Destroyed during the Mongol invasions in 1240, the city lost most of its influence for the centuries to come. It was a provincial capital of marginal importance in the outskirts of the territories controlled by its powerful neighbours; the city prospered again during the Russian Empire's Industrial Revolution in the late 19th century. In 1917, after the Ukrainian National Republic declared independence from the Russian Empire, Kiev became its capital. From 1921 onwards Kiev was a city of the Ukrainian Soviet Socialist Republic, proclaimed by the Red Army, from 1934, Kiev was its capital. During World War II, the city again suffered significant damage, but recovered in the post-war years, remaining the third largest city of the Soviet Union. Following the collapse of the Soviet Union and Ukrainian independence in 1991, Kiev remained the capital of Ukraine and experienced a steady migration influx of ethnic Ukrainians from other regions of the country. During the country's transformation to a market economy and electoral democracy, Kiev has continued to be Ukraine's largest and richest city.
Kiev's armament-dependent industrial output fell after the Soviet collapse, adversely affecting science and technology. But new sectors of the economy such as services and finance facilitated Kiev's growth in salaries and investment, as well as providing continuous funding for the development of housing and urban infrastructure. Kiev emerged as the most pro-Western region of Ukraine where parties advocating tighter integration with the European Union dominate during elections. Kiev is the traditional and most used English name for the city; the Ukrainian government however uses Kyiv as the mandatory romanization where legislative and official acts are translated into English. As a prominent city with a long history, its English name was subject to gradual evolution; the early English spelling was derived from Old East Slavic form Kyjevŭ. The name is associated with that of the legendary eponymous founder of the city. Early English sources use various names, including Kiou, Kiew, Kiovia. On one of the oldest English maps of the region, Moscoviae et Tartariae published by Ortelius the name of the city is spelled Kiou.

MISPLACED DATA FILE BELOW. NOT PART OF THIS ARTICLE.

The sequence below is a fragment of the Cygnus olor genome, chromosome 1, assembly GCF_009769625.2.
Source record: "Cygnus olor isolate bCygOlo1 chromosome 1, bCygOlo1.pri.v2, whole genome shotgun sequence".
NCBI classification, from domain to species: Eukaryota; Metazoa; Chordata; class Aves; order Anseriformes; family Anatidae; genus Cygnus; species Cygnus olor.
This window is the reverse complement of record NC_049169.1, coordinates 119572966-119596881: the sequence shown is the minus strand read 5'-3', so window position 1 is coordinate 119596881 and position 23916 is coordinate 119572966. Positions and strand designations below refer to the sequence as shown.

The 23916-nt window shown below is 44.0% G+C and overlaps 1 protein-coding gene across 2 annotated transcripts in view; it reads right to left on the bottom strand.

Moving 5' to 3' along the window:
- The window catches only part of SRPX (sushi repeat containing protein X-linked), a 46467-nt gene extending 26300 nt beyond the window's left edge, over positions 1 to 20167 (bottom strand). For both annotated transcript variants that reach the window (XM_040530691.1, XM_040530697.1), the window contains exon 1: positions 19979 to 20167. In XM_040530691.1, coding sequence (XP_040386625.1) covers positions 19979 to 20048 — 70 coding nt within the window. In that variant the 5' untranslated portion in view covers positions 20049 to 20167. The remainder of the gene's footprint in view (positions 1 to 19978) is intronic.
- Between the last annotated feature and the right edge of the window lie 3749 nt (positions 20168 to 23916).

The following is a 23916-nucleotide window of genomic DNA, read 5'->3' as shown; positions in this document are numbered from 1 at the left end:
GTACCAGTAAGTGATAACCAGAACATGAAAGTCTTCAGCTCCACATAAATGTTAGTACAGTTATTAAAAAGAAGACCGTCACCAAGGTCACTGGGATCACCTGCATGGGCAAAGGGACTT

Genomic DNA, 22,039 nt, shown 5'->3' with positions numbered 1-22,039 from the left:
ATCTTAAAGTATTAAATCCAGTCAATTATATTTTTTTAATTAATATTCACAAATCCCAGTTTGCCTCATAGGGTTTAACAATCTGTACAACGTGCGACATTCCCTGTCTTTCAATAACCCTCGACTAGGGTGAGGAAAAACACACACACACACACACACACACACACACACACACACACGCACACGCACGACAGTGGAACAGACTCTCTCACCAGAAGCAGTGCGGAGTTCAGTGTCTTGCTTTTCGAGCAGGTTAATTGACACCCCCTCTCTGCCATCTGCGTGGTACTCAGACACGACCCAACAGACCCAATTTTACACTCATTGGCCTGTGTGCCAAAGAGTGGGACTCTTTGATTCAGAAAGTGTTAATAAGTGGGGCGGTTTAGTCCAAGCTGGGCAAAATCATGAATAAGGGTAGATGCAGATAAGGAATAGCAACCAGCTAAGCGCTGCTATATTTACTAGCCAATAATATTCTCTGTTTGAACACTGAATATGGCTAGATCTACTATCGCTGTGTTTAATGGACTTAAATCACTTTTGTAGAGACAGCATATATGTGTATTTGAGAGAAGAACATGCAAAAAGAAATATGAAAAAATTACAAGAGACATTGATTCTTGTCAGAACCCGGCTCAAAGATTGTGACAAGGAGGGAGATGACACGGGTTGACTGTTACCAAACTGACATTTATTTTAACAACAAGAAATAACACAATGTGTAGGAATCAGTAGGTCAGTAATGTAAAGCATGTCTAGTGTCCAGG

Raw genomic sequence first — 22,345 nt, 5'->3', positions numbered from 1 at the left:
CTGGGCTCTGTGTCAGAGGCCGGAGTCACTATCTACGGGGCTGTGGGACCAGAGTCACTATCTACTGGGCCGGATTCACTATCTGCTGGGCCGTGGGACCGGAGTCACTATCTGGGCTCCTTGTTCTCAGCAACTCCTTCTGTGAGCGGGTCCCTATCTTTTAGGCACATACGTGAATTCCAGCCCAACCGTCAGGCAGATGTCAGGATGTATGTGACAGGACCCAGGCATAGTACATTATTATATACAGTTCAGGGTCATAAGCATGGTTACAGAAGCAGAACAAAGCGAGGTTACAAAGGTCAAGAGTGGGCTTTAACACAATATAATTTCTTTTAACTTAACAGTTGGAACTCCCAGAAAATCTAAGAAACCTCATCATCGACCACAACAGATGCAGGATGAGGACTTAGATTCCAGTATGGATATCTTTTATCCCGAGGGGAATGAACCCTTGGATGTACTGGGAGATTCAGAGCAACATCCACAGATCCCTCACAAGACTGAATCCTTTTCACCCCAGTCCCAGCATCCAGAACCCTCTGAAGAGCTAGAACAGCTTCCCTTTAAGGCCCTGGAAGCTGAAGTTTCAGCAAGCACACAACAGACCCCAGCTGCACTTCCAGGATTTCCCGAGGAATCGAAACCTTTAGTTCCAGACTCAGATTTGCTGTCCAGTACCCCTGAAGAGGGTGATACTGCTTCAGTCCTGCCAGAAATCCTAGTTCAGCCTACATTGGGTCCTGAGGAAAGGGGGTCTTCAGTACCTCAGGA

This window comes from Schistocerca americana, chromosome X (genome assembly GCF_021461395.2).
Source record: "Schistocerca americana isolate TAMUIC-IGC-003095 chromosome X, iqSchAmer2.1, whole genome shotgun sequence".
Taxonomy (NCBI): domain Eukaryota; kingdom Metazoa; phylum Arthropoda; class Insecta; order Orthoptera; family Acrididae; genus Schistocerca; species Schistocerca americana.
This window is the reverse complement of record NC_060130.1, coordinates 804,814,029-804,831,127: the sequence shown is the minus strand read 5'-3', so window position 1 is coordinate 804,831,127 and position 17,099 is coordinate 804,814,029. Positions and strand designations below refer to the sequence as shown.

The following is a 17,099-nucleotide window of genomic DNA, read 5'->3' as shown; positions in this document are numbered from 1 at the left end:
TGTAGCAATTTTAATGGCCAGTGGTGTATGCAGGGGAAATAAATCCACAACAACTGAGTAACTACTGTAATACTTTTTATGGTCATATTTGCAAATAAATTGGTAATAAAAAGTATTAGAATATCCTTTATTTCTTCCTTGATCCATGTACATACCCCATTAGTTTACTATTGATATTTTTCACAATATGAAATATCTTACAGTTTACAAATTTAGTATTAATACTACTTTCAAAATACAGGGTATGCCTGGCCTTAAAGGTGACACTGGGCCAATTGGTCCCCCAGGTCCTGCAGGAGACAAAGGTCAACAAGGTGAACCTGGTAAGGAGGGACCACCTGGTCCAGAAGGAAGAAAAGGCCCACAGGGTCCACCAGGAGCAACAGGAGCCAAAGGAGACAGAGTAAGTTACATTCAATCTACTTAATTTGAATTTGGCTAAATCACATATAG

On the 1650 map by Guillaume de Beauplan, the name of the city is Kiiow, the region was named Kÿowia. In the book Travels, by Joseph Marshall, the city is referred to as Kiovia; the form Kiev is based on Russian orthography and pronunciation, during a time when Kiev was in the Russian Empire. In English, Kiev was used in print as early as in 1804 in the John Cary's "New map of Europe, from the latest authorities" in "Cary's new universal atlas" published in London; the English travelogue titled New Russia: Journey from Riga to the Crimea by way of Kiev, by Mary Holderness was published in 1823. By 1883, the Oxford English Dictionary included Kiev in a quotation. Kyiv is the romanized version of the name of the city used in modern Ukrainian. Following independence in 1991, the Ukrainian government introduced the national rules for transliteration of geographic names from Ukrainian into English. According to the rules, the Ukrainian Київ transliterates into Kyiv; this has established the use of the spelling Kyiv in all official documents issued by the governmental authorities since October 1995.
The spelling is used by the United Nations, European Union, all English-speaking foreign diplomatic missions, several international organizations, Encarta encyclopedia, by some media in Ukraine. In October 2006, the United States Board on Geographic Names unanimously voted to change its standard transliteration to Kyiv, effective for the entire U. S. government, although'Kiev' remains the BGN conventional name for this city. The alternate romanizations Kyyiv and Kyjiv are in use in English-language atlases. Many major English-language news sources like the BBC, The New York Times continue to prefer Kiev, but others have adopted Kyiv in their style guides, including The Economist and The Guardian. Kiev, one of the oldest cities of Eastern Europe, played a pivotal role in the development of the medieval East Slavic civilization as well as in the modern Ukrainian nation. Scholars debate as to period of the foundation of the city: some date the founding to the late 9th century, other historians